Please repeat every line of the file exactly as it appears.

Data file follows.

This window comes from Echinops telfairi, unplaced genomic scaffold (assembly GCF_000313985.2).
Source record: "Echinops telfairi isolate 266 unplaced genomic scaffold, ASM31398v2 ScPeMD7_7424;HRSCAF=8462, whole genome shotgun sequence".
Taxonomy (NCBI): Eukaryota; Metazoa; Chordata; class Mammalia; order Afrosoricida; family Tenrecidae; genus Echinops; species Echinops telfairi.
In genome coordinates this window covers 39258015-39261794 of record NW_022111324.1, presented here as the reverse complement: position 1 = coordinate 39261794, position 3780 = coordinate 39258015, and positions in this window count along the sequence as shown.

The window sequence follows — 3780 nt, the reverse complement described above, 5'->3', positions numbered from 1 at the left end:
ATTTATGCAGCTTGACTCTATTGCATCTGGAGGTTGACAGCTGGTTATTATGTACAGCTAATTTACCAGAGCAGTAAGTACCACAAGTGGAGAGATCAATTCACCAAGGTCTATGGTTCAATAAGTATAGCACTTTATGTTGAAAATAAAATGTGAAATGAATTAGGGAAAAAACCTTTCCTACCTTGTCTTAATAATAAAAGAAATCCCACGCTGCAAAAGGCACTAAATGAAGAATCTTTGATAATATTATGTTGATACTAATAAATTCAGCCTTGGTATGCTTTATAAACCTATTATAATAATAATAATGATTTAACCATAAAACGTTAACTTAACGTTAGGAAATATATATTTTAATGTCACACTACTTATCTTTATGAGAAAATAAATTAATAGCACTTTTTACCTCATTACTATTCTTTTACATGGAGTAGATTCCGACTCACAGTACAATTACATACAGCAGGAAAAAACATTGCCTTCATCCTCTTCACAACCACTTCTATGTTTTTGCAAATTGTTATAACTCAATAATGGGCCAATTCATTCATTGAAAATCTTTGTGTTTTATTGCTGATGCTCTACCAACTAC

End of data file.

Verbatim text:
This window comes from Echinops telfairi, unplaced genomic scaffold (assembly GCF_000313985.2).
Source record: "Echinops telfairi isolate 266 unplaced genomic scaffold, ASM31398v2 ScPeMD7_7424;HRSCAF=8462, whole genome shotgun sequence".
Taxonomy (NCBI): Eukaryota; Metazoa; Chordata; class Mammalia; order Afrosoricida; family Tenrecidae; genus Echinops; species Echinops telfairi.
In genome coordinates this window covers 39258015-39261794 of record NW_022111324.1, presented here as the reverse complement: position 1 = coordinate 39261794, position 3780 = coordinate 39258015, and positions in this window count along the sequence as shown.

The window sequence follows — 3780 nt, the reverse complement described above, 5'->3', positions numbered from 1 at the left end:
ATTTATGCAGCTTGACTCTATTGCATCTGGAGGTTGACAGCTGGTTATTATGTACAGCTAATTTACCAGAGCAGTAAGTACCACAAGTGGAGAGATCAATTCACCAAGGTCTATGGTTCAATAAGTATAGCACTTTATGTTGAAAATAAAATGTGAAATGAATTAGGGAAAAAACCTTTCCTACCTTGTCTTAATAATAAAAGAAATCCCACGCTGCAAAAGGCACTAAATGAAGAATCTTTGATAATATTATGTTGATACTAATAAATTCAGCCTTGGTATGCTTTATAAACCTATTATAATAATAATAATGATTTAACCATAAAACGTTAACTTAACGTTAGGAAATATATATTTTAATGTCACACTACTTATCTTTATGAGAAAATAAATTAATAGCACTTTTTACCTCATTACTATTCTTTTACATGGAGTAGATTCCGACTCACAGTACAATTACATACAGCAGGAAAAAACATTGCCTTCATCCTCTTCACAACCACTTCTATGTTTTTGCAAATTGTTATAACTCAATAATGGGCCAATTCATTCATTGAAAATCTTTGTGTTTTATTGCTGATGCTCTACCAACTAC